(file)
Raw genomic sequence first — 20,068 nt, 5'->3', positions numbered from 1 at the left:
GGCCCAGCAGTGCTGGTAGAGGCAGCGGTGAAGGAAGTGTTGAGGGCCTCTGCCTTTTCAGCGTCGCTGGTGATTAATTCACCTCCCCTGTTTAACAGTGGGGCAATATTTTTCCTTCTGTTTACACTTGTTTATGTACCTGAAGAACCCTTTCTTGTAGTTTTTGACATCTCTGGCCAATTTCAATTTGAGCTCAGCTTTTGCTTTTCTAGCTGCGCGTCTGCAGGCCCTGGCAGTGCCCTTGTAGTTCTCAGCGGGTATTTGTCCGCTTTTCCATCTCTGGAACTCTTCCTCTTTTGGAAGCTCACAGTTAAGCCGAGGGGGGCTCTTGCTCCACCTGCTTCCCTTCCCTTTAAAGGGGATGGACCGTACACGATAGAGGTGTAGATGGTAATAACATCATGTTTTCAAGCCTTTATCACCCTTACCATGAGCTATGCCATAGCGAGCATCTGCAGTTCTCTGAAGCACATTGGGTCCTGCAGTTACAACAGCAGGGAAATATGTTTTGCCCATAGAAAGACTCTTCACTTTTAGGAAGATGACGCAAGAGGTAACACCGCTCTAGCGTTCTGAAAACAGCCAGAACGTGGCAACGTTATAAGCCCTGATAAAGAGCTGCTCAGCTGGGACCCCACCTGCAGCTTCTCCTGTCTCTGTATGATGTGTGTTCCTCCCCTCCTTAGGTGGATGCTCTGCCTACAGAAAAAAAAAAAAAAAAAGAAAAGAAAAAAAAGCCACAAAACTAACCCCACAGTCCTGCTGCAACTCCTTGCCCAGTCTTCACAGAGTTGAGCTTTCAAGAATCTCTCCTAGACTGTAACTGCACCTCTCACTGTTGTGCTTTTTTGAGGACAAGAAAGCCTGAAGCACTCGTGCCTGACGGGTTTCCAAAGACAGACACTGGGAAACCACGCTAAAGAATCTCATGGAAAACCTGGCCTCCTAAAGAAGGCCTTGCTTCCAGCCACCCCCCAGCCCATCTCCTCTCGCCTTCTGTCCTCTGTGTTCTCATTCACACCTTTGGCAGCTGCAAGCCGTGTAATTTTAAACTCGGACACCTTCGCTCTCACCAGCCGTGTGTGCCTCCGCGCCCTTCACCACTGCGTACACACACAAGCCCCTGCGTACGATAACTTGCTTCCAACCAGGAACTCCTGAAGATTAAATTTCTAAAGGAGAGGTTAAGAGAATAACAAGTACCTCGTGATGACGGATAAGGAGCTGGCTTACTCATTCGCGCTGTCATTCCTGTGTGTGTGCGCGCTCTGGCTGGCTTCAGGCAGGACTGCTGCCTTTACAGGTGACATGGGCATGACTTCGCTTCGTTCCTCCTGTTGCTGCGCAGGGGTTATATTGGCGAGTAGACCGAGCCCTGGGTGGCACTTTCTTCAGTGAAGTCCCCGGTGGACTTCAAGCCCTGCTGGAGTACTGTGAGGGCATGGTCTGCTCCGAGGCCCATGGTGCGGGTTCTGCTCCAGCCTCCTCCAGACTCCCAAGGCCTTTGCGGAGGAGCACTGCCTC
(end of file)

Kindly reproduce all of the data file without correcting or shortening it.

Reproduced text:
Raw genomic sequence first — 20,068 nt, 5'->3', positions numbered from 1 at the left:
GGCCCAGCAGTGCTGGTAGAGGCAGCGGTGAAGGAAGTGTTGAGGGCCTCTGCCTTTTCAGCGTCGCTGGTGATTAATTCACCTCCCCTGTTTAACAGTGGGGCAATATTTTTCCTTCTGTTTACACTTGTTTATGTACCTGAAGAACCCTTTCTTGTAGTTTTTGACATCTCTGGCCAATTTCAATTTGAGCTCAGCTTTTGCTTTTCTAGCTGCGCGTCTGCAGGCCCTGGCAGTGCCCTTGTAGTTCTCAGCGGGTATTTGTCCGCTTTTCCATCTCTGGAACTCTTCCTCTTTTGGAAGCTCACAGTTAAGCCGAGGGGGGCTCTTGCTCCACCTGCTTCCCTTCCCTTTAAAGGGGATGGACCGTACACGATAGAGGTGTAGATGGTAATAACATCATGTTTTCAAGCCTTTATCACCCTTACCATGAGCTATGCCATAGCGAGCATCTGCAGTTCTCTGAAGCACATTGGGTCCTGCAGTTACAACAGCAGGGAAATATGTTTTGCCCATAGAAAGACTCTTCACTTTTAGGAAGATGACGCAAGAGGTAACACCGCTCTAGCGTTCTGAAAACAGCCAGAACGTGGCAACGTTATAAGCCCTGATAAAGAGCTGCTCAGCTGGGACCCCACCTGCAGCTTCTCCTGTCTCTGTATGATGTGTGTTCCTCCCCTCCTTAGGTGGATGCTCTGCCTACAGAAAAAAAAAAAAAAAAAGAAAAGAAAAAAAAGCCACAAAACTAACCCCACAGTCCTGCTGCAACTCCTTGCCCAGTCTTCACAGAGTTGAGCTTTCAAGAATCTCTCCTAGACTGTAACTGCACCTCTCACTGTTGTGCTTTTTTGAGGACAAGAAAGCCTGAAGCACTCGTGCCTGACGGGTTTCCAAAGACAGACACTGGGAAACCACGCTAAAGAATCTCATGGAAAACCTGGCCTCCTAAAGAAGGCCTTGCTTCCAGCCACCCCCCAGCCCATCTCCTCTCGCCTTCTGTCCTCTGTGTTCTCATTCACACCTTTGGCAGCTGCAAGCCGTGTAATTTTAAACTCGGACACCTTCGCTCTCACCAGCCGTGTGTGCCTCCGCGCCCTTCACCACTGCGTACACACACAAGCCCCTGCGTACGATAACTTGCTTCCAACCAGGAACTCCTGAAGATTAAATTTCTAAAGGAGAGGTTAAGAGAATAACAAGTACCTCGTGATGACGGATAAGGAGCTGGCTTACTCATTCGCGCTGTCATTCCTGTGTGTGTGCGCGCTCTGGCTGGCTTCAGGCAGGACTGCTGCCTTTACAGGTGACATGGGCATGACTTCGCTTCGTTCCTCCTGTTGCTGCGCAGGGGTTATATTGGCGAGTAGACCGAGCCCTGGGTGGCACTTTCTTCAGTGAAGTCCCCGGTGGACTTCAAGCCCTGCTGGAGTACTGTGAGGGCATGGTCTGCTCCGAGGCCCATGGTGCGGGTTCTGCTCCAGCCTCCTCCAGACTCCCAAGGCCTTTGCGGAGGAGCACTGCCTC